Mechanical constraint model of seed coat dormancy in Grevillea

Summary of final report on the Australian Flora Foundation funded project:

Mechanical constraint model of seed coat dormancy in Grevillea
E. Charles Morris and Candida Briggs, School of Natural
Sciences, Hawkesbury Campus, University of Western Sydney
Grant Details    Final Report

Dormancy of seeds in some East Australian Grevillea species is controlled by the seed coat, as excised embryos germinate fully. This project investigated whether the mechanical constraint mechanism of seed coat dormancy applied in Grevillea juniperina and G. linearifolia. The anatomical basis of breaking of the seed coat by the emerging radicle was investigated using confocal light microscopy. The force required to break through the seed coat was investigated by applying a force from the interior of bisected seed coats (with the embryo removed), in an attempt to simulate the action of the radicle. Compressive forces were applied to seeds from the outside, as a comparison. Both these methods were used on control, and heated and smoked seeds, to determine whether the fire cues affected seed coat strength. The maximum force that the embryos could develop in osmoticum over a range of water potentials was examined for control, and heated and smoked seeds.

The anatomical investigations showed that as the radicle began to grow, it forced apart the inner and outer micropyle, with ractures running between cells, along the cell walls, extending through the layers of the seed coat to the
exterior. The tip of the radicle emerged to the outside through the dorsal seed coat near the micropylar tip of the seed, rather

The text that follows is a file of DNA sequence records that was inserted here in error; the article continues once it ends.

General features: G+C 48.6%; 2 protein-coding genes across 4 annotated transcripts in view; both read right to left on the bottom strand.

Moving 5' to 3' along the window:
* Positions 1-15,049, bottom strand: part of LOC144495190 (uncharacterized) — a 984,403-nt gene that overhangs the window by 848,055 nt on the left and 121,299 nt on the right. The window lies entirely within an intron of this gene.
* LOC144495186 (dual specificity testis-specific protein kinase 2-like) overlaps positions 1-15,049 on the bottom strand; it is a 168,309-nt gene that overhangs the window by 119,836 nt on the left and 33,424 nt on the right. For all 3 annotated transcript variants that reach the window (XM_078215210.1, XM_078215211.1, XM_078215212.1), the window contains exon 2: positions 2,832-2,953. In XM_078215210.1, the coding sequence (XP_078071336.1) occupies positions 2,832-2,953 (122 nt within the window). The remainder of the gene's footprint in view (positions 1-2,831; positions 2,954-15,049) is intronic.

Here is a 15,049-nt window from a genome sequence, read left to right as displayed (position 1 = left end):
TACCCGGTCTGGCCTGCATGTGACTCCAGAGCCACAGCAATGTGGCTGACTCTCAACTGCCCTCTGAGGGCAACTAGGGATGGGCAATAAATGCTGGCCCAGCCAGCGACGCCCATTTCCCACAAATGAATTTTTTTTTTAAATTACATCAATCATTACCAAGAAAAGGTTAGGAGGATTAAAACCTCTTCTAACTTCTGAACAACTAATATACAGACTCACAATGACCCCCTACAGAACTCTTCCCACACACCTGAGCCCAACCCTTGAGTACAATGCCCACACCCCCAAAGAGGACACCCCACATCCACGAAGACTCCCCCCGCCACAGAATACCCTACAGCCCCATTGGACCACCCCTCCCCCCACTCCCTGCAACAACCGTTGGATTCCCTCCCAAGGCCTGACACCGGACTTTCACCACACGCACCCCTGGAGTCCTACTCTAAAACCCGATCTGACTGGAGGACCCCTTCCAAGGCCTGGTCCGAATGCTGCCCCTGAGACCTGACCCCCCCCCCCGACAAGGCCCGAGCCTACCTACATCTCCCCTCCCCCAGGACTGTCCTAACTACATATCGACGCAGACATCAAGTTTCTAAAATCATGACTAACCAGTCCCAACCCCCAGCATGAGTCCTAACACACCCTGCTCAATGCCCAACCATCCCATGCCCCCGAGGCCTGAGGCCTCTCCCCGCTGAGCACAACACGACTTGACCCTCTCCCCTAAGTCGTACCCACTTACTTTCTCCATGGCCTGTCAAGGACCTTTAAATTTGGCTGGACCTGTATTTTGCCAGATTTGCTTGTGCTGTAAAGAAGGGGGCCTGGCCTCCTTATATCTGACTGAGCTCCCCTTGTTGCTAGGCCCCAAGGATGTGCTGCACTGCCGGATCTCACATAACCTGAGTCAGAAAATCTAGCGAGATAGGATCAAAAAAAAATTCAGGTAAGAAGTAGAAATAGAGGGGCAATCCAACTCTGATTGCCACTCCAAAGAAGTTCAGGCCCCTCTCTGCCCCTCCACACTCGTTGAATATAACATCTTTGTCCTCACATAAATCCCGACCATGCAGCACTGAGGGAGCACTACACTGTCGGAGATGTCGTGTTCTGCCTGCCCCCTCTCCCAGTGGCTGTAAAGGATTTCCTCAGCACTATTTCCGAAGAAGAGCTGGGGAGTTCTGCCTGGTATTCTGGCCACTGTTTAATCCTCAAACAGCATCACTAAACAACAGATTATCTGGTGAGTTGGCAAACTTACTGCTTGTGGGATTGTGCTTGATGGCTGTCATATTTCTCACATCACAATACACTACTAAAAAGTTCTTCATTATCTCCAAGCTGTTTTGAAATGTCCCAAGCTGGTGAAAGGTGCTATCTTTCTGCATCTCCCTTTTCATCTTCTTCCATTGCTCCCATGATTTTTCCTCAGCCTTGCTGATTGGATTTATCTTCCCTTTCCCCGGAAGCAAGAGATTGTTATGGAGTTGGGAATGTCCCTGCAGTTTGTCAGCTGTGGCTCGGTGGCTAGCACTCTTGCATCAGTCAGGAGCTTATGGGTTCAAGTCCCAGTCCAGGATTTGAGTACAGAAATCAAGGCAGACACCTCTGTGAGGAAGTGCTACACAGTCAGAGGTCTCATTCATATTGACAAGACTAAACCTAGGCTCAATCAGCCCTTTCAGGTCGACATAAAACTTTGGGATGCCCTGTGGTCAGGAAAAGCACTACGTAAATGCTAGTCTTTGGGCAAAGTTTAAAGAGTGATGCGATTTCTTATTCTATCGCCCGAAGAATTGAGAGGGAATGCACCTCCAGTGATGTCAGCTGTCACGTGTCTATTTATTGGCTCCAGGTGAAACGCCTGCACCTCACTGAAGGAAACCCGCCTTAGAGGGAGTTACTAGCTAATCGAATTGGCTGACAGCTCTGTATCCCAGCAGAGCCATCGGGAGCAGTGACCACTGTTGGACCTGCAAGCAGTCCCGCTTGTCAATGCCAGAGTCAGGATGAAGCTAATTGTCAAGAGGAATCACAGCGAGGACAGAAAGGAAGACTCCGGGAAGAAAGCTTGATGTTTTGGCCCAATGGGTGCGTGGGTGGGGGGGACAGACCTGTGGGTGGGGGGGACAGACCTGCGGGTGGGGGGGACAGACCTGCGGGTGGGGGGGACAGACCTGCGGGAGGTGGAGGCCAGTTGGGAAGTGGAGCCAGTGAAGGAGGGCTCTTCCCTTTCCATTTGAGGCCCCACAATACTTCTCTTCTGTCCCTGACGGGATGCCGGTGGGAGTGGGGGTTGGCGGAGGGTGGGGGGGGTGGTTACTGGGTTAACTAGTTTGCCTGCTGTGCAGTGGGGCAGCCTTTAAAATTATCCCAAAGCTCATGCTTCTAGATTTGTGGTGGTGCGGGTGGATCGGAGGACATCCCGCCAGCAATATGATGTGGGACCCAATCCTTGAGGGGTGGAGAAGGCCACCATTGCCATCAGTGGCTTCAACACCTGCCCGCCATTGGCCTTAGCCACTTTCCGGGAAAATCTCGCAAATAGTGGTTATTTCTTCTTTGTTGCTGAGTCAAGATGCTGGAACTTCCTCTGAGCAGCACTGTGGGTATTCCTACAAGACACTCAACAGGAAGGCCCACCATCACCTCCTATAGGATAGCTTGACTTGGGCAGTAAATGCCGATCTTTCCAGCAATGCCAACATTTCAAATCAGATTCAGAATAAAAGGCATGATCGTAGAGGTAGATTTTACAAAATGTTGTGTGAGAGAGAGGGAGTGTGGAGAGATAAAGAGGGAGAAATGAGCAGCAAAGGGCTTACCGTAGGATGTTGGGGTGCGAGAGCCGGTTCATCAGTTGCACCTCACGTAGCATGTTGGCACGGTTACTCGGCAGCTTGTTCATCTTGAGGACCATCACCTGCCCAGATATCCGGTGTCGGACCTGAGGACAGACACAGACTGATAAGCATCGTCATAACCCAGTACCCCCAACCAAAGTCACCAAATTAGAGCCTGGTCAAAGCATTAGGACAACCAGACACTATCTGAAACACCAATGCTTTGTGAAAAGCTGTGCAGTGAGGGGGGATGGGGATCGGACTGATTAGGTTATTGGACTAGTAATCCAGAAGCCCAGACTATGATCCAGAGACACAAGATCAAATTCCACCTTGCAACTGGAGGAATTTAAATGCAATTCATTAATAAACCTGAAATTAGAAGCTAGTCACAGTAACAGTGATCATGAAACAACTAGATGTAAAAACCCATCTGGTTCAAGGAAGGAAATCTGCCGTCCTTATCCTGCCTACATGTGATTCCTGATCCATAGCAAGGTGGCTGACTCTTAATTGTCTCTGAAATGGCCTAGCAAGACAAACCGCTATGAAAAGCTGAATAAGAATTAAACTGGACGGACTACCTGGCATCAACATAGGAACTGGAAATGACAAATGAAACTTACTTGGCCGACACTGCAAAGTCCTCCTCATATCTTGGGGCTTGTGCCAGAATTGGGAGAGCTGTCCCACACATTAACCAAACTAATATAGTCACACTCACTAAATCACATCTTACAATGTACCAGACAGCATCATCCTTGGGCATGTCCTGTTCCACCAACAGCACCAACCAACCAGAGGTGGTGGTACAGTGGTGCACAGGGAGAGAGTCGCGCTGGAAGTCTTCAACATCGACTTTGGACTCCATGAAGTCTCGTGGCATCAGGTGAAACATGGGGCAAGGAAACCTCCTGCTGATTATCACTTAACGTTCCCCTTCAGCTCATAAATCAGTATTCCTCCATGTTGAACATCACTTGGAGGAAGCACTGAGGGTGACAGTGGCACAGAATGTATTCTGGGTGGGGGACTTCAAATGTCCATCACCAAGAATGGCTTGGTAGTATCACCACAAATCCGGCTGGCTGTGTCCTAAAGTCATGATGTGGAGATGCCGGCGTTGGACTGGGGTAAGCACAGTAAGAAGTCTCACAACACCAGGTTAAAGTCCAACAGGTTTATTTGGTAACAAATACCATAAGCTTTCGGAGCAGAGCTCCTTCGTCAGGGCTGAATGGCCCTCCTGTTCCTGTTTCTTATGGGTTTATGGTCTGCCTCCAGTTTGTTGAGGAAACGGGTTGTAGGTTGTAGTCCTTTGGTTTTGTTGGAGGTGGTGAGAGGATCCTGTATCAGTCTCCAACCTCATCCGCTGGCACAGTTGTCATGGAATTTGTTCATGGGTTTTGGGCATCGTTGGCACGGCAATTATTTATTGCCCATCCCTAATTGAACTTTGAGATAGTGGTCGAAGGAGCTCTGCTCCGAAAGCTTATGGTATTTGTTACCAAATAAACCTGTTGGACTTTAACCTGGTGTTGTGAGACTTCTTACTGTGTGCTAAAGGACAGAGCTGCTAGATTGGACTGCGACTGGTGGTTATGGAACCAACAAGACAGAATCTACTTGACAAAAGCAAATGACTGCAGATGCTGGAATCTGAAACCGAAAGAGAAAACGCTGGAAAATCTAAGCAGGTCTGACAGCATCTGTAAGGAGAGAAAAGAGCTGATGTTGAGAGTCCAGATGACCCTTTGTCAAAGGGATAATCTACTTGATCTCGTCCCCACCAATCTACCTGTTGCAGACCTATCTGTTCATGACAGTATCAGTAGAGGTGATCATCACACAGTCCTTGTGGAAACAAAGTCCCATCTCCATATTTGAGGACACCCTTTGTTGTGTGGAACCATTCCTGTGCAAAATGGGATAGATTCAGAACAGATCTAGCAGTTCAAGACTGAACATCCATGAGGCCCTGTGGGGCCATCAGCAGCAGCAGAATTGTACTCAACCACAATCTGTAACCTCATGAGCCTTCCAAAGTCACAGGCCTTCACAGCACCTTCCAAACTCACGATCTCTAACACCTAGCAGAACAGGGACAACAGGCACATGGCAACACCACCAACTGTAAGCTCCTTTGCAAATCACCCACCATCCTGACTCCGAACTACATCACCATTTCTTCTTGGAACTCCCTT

than through the tip itself. Estimates of the force required to break through the seed coat from the inside ranged from 0.1 – 0.4
MPa after one day of imbibition; there was no significant difference between the control or treated seeds in the force required. The force required after 14 days of imbibition was slightly less than after one day, but still not significantly different between treatments. The method used to estimate the force required to break through the seed coat from the inside was difficult to implement, and the results must be treated with caution as a result. The compressive force required to break the seed coat after one day of imbibition did not differ with treatment either; however, there was weak evidence of a shift in the shape of the frequency distribution with treatment, which would be consistent with the seed coat of some proportion of heated and smoked seeds being weakened by one or both of the fire cues. More work would be required to substantiate whether this very tentative conclusion is correct. The maximum force that could be exerted by half-excised embryos was at least 0.3 MPa for G. juniperina, and at least 0.4 MPa for G. linearifolia. The range of water potentials used did not allow determining what the full maximum force was for either species, and whether the fire cues altered this maximum force. Further work is required to confirm the tentative conclusions that it was possible to reach in this work